John Frederick Herring

Birmingham with Patrick Conolly Up, and his Owner, John Beardsworth


Not on display

John Frederick Herring 1795–1865
Oil paint on canvas
Support: 559 × 762 mm
frame: 655 × 856 × 75 mm
Presented by Paul Mellon through the British Sporting Art Trust 1979

Display caption

Herring was one of the most successful of animal painters working in the early 19th century. Traditionally a lowly genre, animal painting became more artistically ambitious in this period, and was exposed to a much larger public through exhibitions and the publication of reproductive prints. This painting commemorates the horse Birmingham’s win at the 1830 St. Leger at Doncaster. The fork of lightning in the background on the left is not artist’s licence, but a record of the fact that a violent thunderstorm raged during the race.

Gallery label, February 2016

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Catalogue entry


Inscribed ‘J.F. Herring. 1830’ lower right
Oil on canvas, 21 × 29 (53.2 × 73.7)
Presented by Mr Paul Mellon KBE through the British Sporting Art Trust 1979
Prov: Beaufort Hunt, the son of Birmingham's veterinary surgeon, by descent to Miss Mary C. Marsh; Richard Green, from whom purchased by Paul Mellon 1970.
Exh: Richard Green, Sporting Paintings, 1970 (13, repr.).
Lit: Egerton, 1978, pp.298–9, no.322; Christopher Neve, ‘Gift from a Galloping Anglophile’, in Country Life, CLXVI, 30 August 1979, p.584, repr. in colour, fig.1.
Engr: in aquatint by R. G. Reeve, published by S. & J. Fuller, March 21st 1831.

Birmingham, a dark brown colt by Filho da Puta out of Miss Craigie, foaled in 1827 and bred by Mr Lacey, was purchased for 55 guineas by John Beardsworth, and named after his new owner's native city. T.2361 commemorates Birmingham's only Classic win, the 1830 St. Leger at Doncaster, in which Patrick Conolly rode him to victory against the favourite, William Chifney's 1000-guinea Priam. The fork of lightning in the background on the left is not artist's licence, but a record of the fact that a violent thunderstorm raged during the race (J. S. Fletcher, The History of the St. Leger Stakes, 1776–1901, 1902, pp.228–31).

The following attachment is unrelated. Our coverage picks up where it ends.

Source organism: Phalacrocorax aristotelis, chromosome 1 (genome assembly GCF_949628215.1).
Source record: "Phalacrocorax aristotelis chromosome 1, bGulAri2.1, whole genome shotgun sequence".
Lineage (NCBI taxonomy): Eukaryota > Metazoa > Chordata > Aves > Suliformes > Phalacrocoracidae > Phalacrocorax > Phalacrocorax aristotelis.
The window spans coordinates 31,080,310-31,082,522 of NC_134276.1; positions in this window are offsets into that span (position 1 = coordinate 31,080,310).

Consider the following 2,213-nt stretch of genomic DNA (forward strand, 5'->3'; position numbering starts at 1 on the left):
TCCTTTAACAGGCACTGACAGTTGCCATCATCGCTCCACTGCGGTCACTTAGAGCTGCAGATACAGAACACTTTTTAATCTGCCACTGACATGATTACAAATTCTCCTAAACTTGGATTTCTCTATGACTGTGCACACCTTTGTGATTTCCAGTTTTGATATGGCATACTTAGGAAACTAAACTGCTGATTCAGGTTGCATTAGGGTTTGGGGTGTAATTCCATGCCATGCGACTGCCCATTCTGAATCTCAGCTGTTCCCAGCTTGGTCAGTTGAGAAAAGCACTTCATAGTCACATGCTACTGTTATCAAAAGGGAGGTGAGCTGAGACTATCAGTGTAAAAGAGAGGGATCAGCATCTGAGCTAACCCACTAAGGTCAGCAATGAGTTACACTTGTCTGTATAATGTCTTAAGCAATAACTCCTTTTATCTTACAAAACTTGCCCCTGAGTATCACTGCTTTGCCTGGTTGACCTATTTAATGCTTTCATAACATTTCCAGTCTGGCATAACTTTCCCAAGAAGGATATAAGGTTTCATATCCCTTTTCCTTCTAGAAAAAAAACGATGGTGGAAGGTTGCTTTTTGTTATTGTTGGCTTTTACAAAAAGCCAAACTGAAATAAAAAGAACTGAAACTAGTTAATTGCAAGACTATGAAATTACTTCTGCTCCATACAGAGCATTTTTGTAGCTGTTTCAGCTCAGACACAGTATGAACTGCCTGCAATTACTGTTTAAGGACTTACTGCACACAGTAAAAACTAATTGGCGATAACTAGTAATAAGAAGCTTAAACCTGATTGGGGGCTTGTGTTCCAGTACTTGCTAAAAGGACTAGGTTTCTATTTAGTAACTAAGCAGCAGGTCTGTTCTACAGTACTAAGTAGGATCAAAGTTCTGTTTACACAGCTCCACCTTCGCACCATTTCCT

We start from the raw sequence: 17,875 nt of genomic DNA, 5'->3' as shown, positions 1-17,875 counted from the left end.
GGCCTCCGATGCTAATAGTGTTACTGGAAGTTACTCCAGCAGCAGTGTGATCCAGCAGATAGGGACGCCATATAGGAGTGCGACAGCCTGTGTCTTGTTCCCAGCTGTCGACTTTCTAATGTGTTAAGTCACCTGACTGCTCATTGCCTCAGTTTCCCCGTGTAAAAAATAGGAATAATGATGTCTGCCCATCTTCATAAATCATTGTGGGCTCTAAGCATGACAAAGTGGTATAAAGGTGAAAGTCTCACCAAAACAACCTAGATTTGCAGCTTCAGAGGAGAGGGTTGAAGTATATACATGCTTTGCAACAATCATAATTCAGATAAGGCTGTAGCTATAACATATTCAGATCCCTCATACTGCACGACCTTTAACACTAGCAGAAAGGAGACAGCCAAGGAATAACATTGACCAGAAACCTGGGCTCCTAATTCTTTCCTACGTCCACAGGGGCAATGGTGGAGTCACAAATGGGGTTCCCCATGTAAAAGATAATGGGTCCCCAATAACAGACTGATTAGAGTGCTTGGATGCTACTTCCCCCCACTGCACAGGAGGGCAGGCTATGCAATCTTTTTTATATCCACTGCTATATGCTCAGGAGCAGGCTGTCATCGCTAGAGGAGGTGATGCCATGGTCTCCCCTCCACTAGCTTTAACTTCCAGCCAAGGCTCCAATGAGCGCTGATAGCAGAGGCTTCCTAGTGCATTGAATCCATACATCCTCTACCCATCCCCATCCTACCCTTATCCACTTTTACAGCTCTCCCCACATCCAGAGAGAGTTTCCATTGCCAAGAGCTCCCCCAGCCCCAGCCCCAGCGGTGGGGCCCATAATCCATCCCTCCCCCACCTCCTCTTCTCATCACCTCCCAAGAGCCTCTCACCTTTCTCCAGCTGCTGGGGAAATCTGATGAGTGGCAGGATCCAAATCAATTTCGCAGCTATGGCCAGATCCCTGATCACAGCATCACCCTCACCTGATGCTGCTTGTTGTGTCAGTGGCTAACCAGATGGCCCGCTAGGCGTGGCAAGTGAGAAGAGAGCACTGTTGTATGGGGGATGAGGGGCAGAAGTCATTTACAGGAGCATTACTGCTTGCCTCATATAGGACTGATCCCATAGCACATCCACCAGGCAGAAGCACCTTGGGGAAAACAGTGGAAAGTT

Owner, horse and jockey share the stage with equal honours in this picture (the version noted below, a smaller picture, echoes the composition of T02361 but lacks its high finish and what Christopher Neve, op. cit., perceptively calls its ‘steely veracity’). John Beardsworth, the owner, here portrayed in almost dandified dress of top hat, cut-away coat and nankeen trousers, was a self-made man who established a vast Repository and Carriage Mart described by Pierce Egan as ‘the Tattersall's of Birmingham’. The building accommodated 500 vehicles, with stabling for 140 horses; sales were held every Thursday. Beardsworth himself lived in considerable style, remarking that having won the gold, he considered himself entitled to wear it (Pierce Egan, Book of Sports, 1831, pp.113–20).

Patrick Conolly went on to win the Derby twice: in 1834 on Plenipotentiary, and in 1841 on Coronation. There is however little to record of Birmingham's subsequent career; Fletcher (op. cit.) relates that ‘his greatest accomplishment, next to having won the St. Leger, appears to have lain in his trick of following Mrs Beardsworth around her dining-table as if he had been a lap-dog or a tame cat’.

A version of T02361 measuring 13 1/2 × 18 1/2 inches was sold from the collection of Mr and Mrs Jack R. Dick at Sotheby's on 26 June 1974 (68, repr. in colour, bt. S. Lane; subsequently offered at Sotheby's, 21 March 1979, lot 149,

Published in:
The Tate Gallery 1978-80: Illustrated Catalogue of Acquisitions, London 1981

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